War and Peace: Book 2

The second book of Tolstoy’s War and Peace brings me to page 714 – just about half way through.  While Book 1 only spanned six months, Book 2 takes place over the course of six years.  “War” takes a back seat in Book 2.

(A painting of the Battle of Borodino – this hasn’t taken place in the novel, but I have a feeling it will).

The word “panorama” comes to my mind while I’m reading this novel.  I looked up that word and found it to mean “a continuously passing or changing scene or an unfolding of events”.  That’s a pretty apt description of War and Peace in relation to early 19th century Russian life.  As for a plot, only small story lines weave back and forth between many characters; however, the smaller scenes give the mammoth novel a quaint aspect. Perhaps that is the genius of the novel: so far it’s both “panoramic” and “quaint” at the same time.

Two scenes in Book 2 will remain memorable to me when I think of literature in general, both of them involving the young Countess Natasha Rostov.  After tagging along with her brother, Nicholai, and her cousin, Sonya, on a winter wolf hunting expedition with their Uncle, they end up warming up in a cabin listening to their Uncle play the balalaika – a triangular Russian guitar (see picture below).  Natasha dances an impromptu folk-dance for the hunters and her Uncle’s housekeeper that took the breath away of all who were watching:

Her performance was so perfect, so absolutely perfect, that Anisya  Fiodorovna [the housekeeper], who had at once handed her the kerchief she needed for the dance, had tears in her eyes, though she laughed as she watched the slender, graceful countess, reared in silks and velvets, in another world than hers, who was yet able to understand all that was in Anisya’s father and mother and aunt, and in every Russian man and woman.

Another scene takes place while the Rostov’s visit Moscow and attend an opera.  Tolstoy writes this scene by brilliantly and humorously alternating between Natasha’s observance of the opera, which she finds boring and a little ridiculous, and her realization that she is turning the heads of the young men in the audience, particularly Anatole Kuragin – a “scoundrel” by everyone’s admission, even his friends.

Count Pierre Bezuhov runs from his bad marriage to Helene Kuragin into a spiritual journey within Freemasonry.  Throughout Book 2, Pierre’s journey takes the form of a struggle between helping the poor and socializing with the rich, “enlightened” members of his circles.  At the end of Book 2, Pierre has become enamored with Natasha and drives away from her in a carriage under a starlit night sky.  As he looks at the sky, he sees what is probably a once-in-a-lifetime event:

Almost in the centre of this sky, above the Prichistensky boulevard, surrounded and convoyed on every side by stars but distinguished from them all by its nearness to the earth, its white light and its long uplifted tail, shone the huge, brilliant comet of the  year 1812 – the comet which was said to portend all manner of horrors and the end of the world.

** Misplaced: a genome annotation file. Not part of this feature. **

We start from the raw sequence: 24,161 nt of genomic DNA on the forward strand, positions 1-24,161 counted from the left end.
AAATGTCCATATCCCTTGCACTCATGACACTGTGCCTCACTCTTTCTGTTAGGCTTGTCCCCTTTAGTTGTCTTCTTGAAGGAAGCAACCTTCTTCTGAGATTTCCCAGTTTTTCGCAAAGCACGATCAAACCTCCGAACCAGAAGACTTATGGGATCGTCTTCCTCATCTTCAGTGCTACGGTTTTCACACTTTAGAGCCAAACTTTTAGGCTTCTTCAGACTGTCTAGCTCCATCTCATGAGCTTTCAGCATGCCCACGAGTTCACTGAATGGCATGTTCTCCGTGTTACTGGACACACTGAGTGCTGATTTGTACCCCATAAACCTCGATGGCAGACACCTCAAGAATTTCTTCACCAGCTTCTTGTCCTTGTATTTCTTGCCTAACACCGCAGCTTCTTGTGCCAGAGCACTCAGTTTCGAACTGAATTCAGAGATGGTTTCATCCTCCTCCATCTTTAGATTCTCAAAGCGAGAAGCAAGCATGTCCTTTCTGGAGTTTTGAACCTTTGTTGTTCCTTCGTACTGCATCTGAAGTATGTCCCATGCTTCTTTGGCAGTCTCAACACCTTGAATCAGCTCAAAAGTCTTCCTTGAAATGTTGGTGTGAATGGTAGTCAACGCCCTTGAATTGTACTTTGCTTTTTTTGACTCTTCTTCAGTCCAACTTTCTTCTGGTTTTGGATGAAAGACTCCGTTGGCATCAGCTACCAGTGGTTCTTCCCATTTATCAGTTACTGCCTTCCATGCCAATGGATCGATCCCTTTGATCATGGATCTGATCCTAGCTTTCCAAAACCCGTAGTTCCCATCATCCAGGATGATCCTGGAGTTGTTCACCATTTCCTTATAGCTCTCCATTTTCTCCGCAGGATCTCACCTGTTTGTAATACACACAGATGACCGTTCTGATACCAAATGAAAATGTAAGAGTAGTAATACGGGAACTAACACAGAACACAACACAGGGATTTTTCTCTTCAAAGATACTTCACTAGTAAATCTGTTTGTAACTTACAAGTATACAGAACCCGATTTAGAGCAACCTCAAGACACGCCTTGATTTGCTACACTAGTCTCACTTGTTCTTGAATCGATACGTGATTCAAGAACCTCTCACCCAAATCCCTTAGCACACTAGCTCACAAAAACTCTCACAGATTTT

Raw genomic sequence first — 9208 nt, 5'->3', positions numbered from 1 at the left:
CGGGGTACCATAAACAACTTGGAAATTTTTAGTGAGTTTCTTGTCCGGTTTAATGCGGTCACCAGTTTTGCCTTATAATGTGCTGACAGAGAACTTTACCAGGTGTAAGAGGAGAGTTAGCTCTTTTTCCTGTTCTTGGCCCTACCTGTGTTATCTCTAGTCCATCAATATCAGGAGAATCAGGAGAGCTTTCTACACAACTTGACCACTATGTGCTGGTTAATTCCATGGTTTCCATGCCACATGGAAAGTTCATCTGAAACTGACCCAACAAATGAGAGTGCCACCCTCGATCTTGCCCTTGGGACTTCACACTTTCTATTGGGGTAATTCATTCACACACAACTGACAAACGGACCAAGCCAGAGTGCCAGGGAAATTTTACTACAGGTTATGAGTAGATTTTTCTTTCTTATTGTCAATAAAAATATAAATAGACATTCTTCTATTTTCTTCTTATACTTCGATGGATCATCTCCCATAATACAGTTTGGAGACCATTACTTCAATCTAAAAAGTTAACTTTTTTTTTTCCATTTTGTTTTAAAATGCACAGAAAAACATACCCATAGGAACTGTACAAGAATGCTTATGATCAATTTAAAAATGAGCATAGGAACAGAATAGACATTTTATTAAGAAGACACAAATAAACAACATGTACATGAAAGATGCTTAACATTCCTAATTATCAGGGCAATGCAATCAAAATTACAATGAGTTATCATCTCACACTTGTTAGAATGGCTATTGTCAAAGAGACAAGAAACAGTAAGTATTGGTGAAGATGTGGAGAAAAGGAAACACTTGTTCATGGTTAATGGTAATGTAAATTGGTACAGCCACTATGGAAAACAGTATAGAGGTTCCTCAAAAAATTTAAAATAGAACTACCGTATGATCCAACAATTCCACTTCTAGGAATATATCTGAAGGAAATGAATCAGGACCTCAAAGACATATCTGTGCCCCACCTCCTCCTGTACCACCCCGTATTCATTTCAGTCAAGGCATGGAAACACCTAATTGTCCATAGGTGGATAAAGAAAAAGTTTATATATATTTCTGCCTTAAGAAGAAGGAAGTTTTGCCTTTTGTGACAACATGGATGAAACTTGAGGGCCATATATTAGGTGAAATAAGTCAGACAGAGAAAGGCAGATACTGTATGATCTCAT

I found this to be a fascinating way to end Book 2.  Having been published one at a time, I think I would be “chomping at the bit” for the next one to be published.  I wonder how long they had to wait in the 1870’s?

(A picture of balalaika)

“The Black Cat” by Edgar Allan Poe

“The Black Cat” by Edgar Allan Poe is a truly scary story – and gruesome, too.  I shouldn’t be surprised as I’ve read other short stories by Poe – but even for a Poe story, it was shocking.  At the beginning, the narrator describes the story he’s going to tell as a “series of mere household events.”  This could perhaps be the epitome of understatement.

One of the brilliant aspects of the story revolves around the title and the role of the black cats.  I kept waiting for the cats to speak like Linda Blair in The Exorcist or to at least spin their heads all the way around.  For the most part, the cats just remained cats – with only a slight implication that they may have more than just feline ambitions in their relationship with their master (the narrator).  This makes the actions of the narrator that much more surprising and shocking…and just downright scary.

With this kind of story, it’s difficult to say too much without giving away the best (or scariest) parts.  I still consider “The Cask of Amontillado” my favorite Poe story and from a literary standpoint, it probably outranks “The Black Cat”; however, “The Black Cat” has become a new Halloween favorite.

The Strange Case of Dr. Jekyll and Mr. Hyde: “the horror of my other self”

I loved how Robert Louis Stevenson’s Strange Case of Dr. Jekyll and Mr. Hyde was written even though the premise was familiar to me.  I had to force myself to read it as though I was in the 19th century and had never heard the term Jekyll and Hyde applied to people or had never seen filmed versions of the story.  Trying to read it this way at times required a little more effort than other stories I’ve read, but it was worth it.